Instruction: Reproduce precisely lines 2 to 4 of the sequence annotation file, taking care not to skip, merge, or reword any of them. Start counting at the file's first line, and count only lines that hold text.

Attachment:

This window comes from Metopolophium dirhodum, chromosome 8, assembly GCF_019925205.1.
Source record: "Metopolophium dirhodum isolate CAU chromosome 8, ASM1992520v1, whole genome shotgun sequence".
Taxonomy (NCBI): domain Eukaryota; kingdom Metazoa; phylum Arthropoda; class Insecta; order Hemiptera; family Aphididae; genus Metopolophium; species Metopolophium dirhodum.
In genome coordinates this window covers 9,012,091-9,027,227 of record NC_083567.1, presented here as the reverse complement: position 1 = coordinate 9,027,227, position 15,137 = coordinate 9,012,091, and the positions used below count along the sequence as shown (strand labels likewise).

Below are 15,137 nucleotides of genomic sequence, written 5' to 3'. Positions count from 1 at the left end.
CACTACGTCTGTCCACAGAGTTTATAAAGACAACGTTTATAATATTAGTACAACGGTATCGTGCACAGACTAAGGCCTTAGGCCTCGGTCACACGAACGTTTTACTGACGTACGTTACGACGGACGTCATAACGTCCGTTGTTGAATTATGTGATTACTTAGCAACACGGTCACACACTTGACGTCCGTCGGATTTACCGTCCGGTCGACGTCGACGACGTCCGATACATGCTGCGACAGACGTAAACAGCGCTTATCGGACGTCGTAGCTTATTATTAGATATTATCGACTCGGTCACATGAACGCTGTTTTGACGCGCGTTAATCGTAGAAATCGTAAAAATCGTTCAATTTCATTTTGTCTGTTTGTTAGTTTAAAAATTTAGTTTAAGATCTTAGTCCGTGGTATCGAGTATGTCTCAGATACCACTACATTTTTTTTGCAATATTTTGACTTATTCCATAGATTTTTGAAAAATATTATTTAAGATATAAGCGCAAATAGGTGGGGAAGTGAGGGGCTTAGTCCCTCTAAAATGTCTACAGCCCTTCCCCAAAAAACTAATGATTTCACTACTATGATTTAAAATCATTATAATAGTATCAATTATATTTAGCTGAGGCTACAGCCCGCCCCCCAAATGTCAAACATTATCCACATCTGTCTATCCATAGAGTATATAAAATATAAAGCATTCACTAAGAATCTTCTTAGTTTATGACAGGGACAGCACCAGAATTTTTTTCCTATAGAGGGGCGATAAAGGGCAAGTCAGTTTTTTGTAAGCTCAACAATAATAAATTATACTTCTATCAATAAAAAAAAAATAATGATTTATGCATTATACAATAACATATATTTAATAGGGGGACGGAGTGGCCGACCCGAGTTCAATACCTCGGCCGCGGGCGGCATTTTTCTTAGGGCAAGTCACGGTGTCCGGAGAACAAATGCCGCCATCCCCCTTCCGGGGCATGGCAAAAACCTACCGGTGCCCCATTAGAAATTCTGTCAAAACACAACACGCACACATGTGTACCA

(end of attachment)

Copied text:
Source record: "Metopolophium dirhodum isolate CAU chromosome 8, ASM1992520v1, whole genome shotgun sequence".
Taxonomy (NCBI): domain Eukaryota; kingdom Metazoa; phylum Arthropoda; class Insecta; order Hemiptera; family Aphididae; genus Metopolophium; species Metopolophium dirhodum.
In genome coordinates this window covers 9,012,091-9,027,227 of record NC_083567.1, presented here as the reverse complement: position 1 = coordinate 9,027,227, position 15,137 = coordinate 9,012,091, and the positions used below count along the sequence as shown (strand labels likewise).